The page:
Publisher's note: The author of this post, AUTHORNAME, is a contributor to ECU News Services.
During their first week at ECU's Brody School of Medicine, first-year medical students are inundated with typical orientation-related activities, such as learning about the school's policies, classes, exams and technology.
They go through various trainings, meet with faculty and current students, take part in planned social gatherings, attend the annual Jose G. Albernaz Golden Apple Distinguished Lecture
and take a historical tour of Greenville
led by Dr. Tom Irons, professor of pediatrics and Brody's associate vice chair for health services.
But before they are presented with their professional attire during the annual white coat ceremony that culminates orientation week, the students don sneakers and athletic clothing to have some fun together during team-building exercises that will likely reap benefits long after their medical education is complete.
They are directed to work together to complete a variety of tasks, such as conquering physical challenges while blindfolded or navigating their entire group across a room by stepping on a limited number of pads.
"Medicine is now a team sport. You not only need to work with your physician colleagues... but also with all kinds of staff members who are involved with all aspects of patient care,"
said Dr. Kori Brewer, a professor in Brody's Department of Emergency Medicine. "It is not a singular position anymore. And the earlier they learn that - and learn teamwork, shared governance and shared decision making - it'll serve them well down the line."
Brewer added that the students had to "work very hard as individuals"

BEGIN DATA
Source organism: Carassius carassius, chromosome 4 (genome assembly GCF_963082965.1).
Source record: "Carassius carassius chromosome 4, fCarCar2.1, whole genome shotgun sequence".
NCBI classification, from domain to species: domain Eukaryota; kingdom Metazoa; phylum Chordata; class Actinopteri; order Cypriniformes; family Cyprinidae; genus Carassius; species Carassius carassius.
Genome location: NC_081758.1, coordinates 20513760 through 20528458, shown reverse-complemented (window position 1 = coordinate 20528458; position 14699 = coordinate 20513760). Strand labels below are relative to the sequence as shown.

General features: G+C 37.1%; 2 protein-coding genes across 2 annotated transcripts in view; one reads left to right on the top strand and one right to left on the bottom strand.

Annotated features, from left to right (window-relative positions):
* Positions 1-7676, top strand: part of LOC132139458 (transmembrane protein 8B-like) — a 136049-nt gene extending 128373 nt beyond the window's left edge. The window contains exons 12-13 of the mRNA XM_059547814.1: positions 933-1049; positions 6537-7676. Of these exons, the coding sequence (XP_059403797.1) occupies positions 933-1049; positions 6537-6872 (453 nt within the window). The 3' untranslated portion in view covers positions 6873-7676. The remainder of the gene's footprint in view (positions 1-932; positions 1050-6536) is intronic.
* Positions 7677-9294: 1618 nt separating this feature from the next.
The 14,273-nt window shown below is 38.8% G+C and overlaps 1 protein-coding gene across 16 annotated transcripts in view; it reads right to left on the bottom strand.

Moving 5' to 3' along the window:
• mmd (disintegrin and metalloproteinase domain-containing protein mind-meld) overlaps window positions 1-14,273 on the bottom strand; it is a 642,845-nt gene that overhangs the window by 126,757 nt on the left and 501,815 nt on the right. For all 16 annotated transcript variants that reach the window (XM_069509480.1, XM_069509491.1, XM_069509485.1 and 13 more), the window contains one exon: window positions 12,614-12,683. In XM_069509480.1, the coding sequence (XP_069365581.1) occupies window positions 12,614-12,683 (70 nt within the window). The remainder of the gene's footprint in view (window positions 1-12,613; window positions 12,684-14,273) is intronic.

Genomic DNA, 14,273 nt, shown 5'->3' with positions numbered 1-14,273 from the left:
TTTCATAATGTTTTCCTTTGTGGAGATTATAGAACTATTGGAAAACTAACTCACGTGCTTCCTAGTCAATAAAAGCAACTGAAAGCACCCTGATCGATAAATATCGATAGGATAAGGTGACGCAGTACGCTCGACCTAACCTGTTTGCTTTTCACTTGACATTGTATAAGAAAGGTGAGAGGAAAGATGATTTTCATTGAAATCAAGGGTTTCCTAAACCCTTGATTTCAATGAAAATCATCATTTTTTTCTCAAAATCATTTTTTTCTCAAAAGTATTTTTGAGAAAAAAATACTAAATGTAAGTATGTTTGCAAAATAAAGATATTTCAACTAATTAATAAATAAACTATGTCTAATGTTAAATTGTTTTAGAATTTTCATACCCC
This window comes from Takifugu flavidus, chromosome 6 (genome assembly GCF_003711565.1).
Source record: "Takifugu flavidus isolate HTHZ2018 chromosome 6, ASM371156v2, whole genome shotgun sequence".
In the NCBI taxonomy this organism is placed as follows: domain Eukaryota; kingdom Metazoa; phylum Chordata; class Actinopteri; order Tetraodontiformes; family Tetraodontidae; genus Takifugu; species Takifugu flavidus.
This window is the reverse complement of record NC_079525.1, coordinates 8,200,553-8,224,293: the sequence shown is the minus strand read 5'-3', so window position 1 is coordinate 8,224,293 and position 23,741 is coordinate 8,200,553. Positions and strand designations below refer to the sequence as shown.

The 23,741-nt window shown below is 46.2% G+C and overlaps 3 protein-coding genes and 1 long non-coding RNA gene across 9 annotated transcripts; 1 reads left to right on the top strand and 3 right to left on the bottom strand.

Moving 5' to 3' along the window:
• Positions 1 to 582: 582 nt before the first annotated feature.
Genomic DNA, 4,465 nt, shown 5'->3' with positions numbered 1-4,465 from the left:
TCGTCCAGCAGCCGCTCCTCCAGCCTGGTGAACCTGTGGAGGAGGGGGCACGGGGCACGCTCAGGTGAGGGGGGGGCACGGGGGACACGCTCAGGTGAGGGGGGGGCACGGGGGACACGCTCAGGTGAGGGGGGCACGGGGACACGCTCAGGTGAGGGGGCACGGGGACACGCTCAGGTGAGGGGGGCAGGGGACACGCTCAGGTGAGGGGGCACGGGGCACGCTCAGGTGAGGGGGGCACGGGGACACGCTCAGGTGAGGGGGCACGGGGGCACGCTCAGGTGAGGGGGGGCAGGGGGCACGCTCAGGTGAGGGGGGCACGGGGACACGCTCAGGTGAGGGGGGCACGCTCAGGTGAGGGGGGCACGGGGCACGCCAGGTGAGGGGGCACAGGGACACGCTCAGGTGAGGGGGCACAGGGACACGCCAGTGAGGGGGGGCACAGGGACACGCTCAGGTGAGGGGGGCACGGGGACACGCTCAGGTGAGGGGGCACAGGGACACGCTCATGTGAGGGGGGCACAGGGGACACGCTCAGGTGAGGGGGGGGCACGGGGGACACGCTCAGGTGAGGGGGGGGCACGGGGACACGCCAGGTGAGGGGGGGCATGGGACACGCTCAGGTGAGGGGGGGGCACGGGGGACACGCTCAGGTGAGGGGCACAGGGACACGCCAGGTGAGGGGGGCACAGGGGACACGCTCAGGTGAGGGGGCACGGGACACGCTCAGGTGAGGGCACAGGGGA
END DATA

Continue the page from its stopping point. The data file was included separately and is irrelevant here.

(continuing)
in order to get into medical school.
"What we need to instill in them early is the fact that they're going to have to trust their colleagues, work with their colleagues and have a shared vision in order for everyone to be successful as a physician,"
Wednesday's team-building activities also served as the first time the Class of 2023 was divided into the small groups that they will work with during their first two years of medical school. They were also paired with faculty members who will lead their groups during this important phase of their medical education.
"This is their first time in those groups and being able to see who they will be mostly interacting with for the rest of the year,"
said Mackenzie Baciuska, who helped to organize the orientation events for Brody's Office of Student Affairs. "And not only are they getting to know their classmates and building communication skills, they're also getting to know their faculty and staff, and starting to build that relationship as well."
Lauren Robertson, a first-year medical student from Roanoke Rapids, said she chose to attend the Brody School of Medicine because she is very interested in patient education - not just healing patients, but also educating them - and that she saw many of those traits in Brody's curriculum.
Robertson, who received her undergraduate degree from Wake Forest University, said the team-building exercises will help the students be able to communicate better as a class - both in medical school and as physicians in the future.
"There have been a lot of laughs today. The communication exercises have been really great and really eye-opening,"
Robertson said. "We are all from North Carolina, but we have really different perspectives and backgrounds. I think this will help us communicate better together and have a greater respect for everyone."
First-year medical student Olajide Olatidoye said he grew up knowing that he wanted to be a doctor because both of his parents are physicians.
The Wilmington resident and North Carolina A&T State University graduate said he is aware that he can be a competitive person at times, but that the family atmosphere at Brody and the opportunities to work together with his peers will help him to be a better physician.
"Working with a group of people on complex ideas is what medicine is all about, so being able to know that you can work with them and communicate to figure things out is really important,"
Olatidoye said. "That's the way it's going to be in residency with high-level problems and with an attending physician looking at how you solve cases. It's more of a team effort, not an individual thing, and we're getting introduced to that now."